Address by President Nelson Mandela at Bleskop Stadium, Rustenburg

18 October 1997

Premier of the North West Province;
President, and Secretary-General of the National Union of Mineworkers;
Miners of Bleskop;

When I visited the area of Rustenburg two weeks ago, I left here with powerful mixed feelings. Much of what I saw and heard gave me great hope for the future. But there was also cause for great concern, and I decided that I must return.

Much has been achieved

It is a great joy to be amongst the people of one of the fastest growing towns in the North West province; a town in which bold and inspiring development programmes have taken root because of the way local, provincial and rational governments have worked together.

It is inspiring to learn of how the graduates of the Tsholofelo Community College worked with the residents of Boitekong to bring electricity to their homes. This is part of our national success story over the past three years, with some 1,000 electricity connections being made every day.

We are encouraged by the progress being made in this area and this province to ensure that more and more people enjoy the basic amenities that were denied them under apartheid. This adds strength to our national efforts in which two clinics are being built every week on average; and 1 000 houses brought into construction or completed every two and a half days.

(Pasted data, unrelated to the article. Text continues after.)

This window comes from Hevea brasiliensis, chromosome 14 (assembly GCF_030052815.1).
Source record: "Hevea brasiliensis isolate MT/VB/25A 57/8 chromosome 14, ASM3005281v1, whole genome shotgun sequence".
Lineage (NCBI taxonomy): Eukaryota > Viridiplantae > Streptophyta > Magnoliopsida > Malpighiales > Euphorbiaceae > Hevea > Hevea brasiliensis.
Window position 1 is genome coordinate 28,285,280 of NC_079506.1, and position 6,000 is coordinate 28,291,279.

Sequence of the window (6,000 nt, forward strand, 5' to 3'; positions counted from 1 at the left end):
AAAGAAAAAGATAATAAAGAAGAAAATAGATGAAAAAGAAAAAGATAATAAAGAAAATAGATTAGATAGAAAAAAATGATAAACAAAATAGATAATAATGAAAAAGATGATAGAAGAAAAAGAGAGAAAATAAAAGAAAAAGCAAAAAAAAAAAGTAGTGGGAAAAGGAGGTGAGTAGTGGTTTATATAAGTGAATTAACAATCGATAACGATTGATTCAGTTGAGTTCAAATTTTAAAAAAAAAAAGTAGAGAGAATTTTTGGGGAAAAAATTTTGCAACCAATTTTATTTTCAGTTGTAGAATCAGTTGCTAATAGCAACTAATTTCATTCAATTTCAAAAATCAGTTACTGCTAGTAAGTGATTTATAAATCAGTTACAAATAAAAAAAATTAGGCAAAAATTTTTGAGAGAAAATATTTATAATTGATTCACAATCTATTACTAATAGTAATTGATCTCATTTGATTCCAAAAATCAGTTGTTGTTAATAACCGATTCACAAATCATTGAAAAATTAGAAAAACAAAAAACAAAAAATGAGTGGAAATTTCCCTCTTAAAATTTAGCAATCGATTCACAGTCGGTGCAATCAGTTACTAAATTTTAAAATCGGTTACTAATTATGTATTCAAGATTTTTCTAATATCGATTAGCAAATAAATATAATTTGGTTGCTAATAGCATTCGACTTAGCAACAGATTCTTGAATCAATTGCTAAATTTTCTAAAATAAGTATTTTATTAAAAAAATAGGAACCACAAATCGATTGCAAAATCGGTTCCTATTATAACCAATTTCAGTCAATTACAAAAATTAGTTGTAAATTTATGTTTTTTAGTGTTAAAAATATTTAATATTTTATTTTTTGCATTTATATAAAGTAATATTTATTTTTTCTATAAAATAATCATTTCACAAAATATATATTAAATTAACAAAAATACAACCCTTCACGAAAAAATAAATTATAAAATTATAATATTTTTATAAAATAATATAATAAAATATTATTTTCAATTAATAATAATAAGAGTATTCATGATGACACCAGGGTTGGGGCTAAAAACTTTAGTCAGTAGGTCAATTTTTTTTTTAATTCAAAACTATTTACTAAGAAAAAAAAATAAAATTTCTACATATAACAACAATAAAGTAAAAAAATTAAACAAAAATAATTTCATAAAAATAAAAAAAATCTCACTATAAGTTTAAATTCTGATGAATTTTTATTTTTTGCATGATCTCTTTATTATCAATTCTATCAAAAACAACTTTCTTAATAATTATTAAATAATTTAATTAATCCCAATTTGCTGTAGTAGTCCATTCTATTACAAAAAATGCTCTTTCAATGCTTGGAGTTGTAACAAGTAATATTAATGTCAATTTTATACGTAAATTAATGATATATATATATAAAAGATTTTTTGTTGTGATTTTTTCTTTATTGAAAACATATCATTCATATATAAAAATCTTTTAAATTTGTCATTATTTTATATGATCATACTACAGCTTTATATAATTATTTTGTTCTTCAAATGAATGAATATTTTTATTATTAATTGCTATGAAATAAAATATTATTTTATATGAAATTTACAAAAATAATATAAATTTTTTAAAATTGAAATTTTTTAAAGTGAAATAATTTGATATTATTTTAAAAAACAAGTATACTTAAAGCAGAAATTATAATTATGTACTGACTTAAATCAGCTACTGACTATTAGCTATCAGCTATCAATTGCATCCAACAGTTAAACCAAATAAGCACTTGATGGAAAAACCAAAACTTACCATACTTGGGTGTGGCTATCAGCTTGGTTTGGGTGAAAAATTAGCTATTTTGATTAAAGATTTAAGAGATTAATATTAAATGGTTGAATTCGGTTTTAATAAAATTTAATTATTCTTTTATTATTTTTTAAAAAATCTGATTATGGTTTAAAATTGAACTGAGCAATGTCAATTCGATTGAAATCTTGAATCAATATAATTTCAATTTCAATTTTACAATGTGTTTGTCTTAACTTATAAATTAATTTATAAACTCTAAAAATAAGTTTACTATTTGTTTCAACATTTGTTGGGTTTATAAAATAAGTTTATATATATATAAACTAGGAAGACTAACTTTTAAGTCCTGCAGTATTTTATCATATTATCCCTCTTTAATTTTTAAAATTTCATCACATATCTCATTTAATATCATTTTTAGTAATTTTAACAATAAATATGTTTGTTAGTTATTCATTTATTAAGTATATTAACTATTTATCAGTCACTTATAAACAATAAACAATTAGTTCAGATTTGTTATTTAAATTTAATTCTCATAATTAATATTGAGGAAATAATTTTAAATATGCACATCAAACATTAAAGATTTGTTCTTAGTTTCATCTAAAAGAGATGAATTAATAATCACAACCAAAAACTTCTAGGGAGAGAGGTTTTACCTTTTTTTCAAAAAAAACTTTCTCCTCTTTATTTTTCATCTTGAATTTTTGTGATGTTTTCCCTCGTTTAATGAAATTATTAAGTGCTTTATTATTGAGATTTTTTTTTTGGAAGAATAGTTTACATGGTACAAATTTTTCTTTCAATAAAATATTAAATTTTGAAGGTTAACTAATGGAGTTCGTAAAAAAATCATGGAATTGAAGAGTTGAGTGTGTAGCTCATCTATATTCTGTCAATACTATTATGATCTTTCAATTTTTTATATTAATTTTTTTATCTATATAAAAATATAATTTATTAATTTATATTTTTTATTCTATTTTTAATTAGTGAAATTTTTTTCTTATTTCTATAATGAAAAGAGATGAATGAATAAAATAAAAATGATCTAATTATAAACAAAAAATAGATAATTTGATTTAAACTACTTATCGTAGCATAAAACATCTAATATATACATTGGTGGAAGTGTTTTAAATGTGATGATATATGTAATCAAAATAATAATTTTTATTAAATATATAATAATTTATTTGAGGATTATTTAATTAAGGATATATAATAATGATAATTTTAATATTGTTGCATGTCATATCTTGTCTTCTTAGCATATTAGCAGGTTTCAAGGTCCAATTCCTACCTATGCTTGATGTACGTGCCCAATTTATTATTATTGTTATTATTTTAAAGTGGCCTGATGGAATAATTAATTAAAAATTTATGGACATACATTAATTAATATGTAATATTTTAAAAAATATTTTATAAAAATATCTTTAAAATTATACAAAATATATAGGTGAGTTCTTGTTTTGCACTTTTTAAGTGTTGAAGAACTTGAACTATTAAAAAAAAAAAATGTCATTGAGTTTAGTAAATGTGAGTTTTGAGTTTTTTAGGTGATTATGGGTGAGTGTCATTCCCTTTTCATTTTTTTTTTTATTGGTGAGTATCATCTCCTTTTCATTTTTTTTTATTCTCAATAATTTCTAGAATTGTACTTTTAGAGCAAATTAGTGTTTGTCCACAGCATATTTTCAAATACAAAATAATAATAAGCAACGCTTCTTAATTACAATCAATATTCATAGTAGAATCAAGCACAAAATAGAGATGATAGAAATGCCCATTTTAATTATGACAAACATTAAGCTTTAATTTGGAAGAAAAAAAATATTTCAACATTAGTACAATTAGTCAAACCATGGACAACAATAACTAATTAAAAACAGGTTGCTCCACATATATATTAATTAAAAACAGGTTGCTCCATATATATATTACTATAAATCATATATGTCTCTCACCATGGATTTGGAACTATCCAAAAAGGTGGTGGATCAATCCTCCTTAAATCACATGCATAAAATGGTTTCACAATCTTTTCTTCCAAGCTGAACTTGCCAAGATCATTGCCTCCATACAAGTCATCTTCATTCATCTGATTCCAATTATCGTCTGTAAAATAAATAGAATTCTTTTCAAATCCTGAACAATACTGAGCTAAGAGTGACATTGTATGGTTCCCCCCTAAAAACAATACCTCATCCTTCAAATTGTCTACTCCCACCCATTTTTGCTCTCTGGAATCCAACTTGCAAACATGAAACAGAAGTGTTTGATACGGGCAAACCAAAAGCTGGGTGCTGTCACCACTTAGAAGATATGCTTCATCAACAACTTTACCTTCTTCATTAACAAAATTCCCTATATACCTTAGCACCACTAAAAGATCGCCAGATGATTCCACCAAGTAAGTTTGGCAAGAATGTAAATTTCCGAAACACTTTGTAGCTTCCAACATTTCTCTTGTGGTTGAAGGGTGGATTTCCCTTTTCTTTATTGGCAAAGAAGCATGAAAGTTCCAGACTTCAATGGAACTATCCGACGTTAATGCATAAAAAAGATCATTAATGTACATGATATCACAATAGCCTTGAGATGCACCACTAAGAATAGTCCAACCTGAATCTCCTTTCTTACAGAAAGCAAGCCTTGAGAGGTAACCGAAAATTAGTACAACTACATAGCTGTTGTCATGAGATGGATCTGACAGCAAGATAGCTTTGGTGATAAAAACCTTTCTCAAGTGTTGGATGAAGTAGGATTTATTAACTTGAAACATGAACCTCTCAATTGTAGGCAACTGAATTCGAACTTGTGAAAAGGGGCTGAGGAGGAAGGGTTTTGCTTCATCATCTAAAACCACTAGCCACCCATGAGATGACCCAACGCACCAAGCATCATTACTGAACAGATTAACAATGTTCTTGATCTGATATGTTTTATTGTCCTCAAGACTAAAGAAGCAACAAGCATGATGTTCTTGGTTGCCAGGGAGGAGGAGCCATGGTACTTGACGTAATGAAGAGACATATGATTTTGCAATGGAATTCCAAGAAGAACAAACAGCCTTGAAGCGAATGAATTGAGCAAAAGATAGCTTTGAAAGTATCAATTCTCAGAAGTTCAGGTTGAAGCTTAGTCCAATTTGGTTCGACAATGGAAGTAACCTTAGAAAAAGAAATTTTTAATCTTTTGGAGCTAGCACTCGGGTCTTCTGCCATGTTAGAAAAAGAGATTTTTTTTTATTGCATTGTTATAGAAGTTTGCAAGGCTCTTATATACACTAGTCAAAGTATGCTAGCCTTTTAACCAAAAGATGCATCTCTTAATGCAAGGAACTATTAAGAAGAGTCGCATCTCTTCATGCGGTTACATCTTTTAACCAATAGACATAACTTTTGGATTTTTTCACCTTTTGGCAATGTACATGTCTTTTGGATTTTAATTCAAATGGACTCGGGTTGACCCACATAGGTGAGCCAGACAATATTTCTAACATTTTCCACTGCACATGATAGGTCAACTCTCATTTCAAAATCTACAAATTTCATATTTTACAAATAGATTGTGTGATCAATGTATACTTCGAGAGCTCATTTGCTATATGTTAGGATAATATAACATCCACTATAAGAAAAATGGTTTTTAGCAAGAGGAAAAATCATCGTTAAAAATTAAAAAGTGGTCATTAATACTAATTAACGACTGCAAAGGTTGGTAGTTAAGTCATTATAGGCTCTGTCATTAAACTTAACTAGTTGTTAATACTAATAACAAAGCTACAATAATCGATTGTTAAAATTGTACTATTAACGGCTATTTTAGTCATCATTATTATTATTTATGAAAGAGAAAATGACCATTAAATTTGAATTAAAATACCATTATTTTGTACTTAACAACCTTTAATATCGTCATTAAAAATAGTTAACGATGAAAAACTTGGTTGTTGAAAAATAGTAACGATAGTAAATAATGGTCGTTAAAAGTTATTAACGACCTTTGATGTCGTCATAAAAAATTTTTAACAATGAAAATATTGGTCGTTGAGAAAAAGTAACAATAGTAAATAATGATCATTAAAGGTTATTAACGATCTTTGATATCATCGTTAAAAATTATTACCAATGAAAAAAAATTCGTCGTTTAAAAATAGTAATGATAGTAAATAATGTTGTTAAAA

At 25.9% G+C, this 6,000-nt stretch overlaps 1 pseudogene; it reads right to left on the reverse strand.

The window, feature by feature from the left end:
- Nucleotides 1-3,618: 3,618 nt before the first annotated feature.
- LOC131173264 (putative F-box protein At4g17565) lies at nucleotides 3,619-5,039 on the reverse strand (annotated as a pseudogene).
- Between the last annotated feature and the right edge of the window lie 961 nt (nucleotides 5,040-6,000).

In Rustenburg and its surrounding areas, as in our whole land, there are many reasons for us all to come together to celebrate as communities and as a nation, as men and women; young and old; as workers and employers.

Violence and disunity

Through these real achievements we have started on our journey to a better life.

And yet, how often do the people of this area have to come together, not to celebrate, but to mourn the unnecessary loss of the lives of our fellow South Africans!

Mine workers played a key role not only in the building of our economy, but also in the struggle for the democratic gains in which our nation today takes so much pride. It is because of those democratic gains that today we have laws like the Labour Relations Act and the Mine Health and Safety Act which have brought real advances for all workers. It is because of those gains that there are other laws before our Parliament which will bring further major improvements in the conditions of millions of workers.

None of these laws will have any significance unless workers are united and use the laws effectively to change their lives for the better. In this regard, I am dismayed at the continued violence on the mines in this area, where workers are divided for reasons that remain elusive.

Violence threatens the gains we have made. It diverts energies from the task of reconstruction and development. Not only does it take the nation a step backwards, but it also robs mine workers of the opportunities which our democracy and the new laws bring to improve their working conditions.